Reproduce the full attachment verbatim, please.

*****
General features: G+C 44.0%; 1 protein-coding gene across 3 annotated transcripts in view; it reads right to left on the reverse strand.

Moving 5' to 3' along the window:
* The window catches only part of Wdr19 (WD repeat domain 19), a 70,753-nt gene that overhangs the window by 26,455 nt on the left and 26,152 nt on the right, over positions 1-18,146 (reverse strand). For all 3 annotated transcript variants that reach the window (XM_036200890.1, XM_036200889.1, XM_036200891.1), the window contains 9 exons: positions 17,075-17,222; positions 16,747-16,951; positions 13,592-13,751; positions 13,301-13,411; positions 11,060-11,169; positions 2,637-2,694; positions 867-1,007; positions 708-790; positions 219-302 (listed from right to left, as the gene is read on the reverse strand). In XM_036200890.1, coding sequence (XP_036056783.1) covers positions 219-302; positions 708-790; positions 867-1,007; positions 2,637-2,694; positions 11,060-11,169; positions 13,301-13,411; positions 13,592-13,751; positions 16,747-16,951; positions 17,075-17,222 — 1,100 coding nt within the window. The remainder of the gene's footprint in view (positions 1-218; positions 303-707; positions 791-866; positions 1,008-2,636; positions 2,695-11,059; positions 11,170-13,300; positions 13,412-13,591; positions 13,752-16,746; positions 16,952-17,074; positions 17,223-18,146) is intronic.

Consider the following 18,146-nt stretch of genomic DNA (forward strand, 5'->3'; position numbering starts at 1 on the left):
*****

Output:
General features: G+C 44.0%; 1 protein-coding gene across 3 annotated transcripts in view; it reads right to left on the reverse strand.

Moving 5' to 3' along the window:
* The window catches only part of Wdr19 (WD repeat domain 19), a 70,753-nt gene that overhangs the window by 26,455 nt on the left and 26,152 nt on the right, over positions 1-18,146 (reverse strand). For all 3 annotated transcript variants that reach the window (XM_036200890.1, XM_036200889.1, XM_036200891.1), the window contains 9 exons: positions 17,075-17,222; positions 16,747-16,951; positions 13,592-13,751; positions 13,301-13,411; positions 11,060-11,169; positions 2,637-2,694; positions 867-1,007; positions 708-790; positions 219-302 (listed from right to left, as the gene is read on the reverse strand). In XM_036200890.1, coding sequence (XP_036056783.1) covers positions 219-302; positions 708-790; positions 867-1,007; positions 2,637-2,694; positions 11,060-11,169; positions 13,301-13,411; positions 13,592-13,751; positions 16,747-16,951; positions 17,075-17,222 — 1,100 coding nt within the window. The remainder of the gene's footprint in view (positions 1-218; positions 303-707; positions 791-866; positions 1,008-2,636; positions 2,695-11,059; positions 11,170-13,300; positions 13,412-13,591; positions 13,752-16,746; positions 16,952-17,074; positions 17,223-18,146) is intronic.

Consider the following 18,146-nt stretch of genomic DNA (forward strand, 5'->3'; position numbering starts at 1 on the left):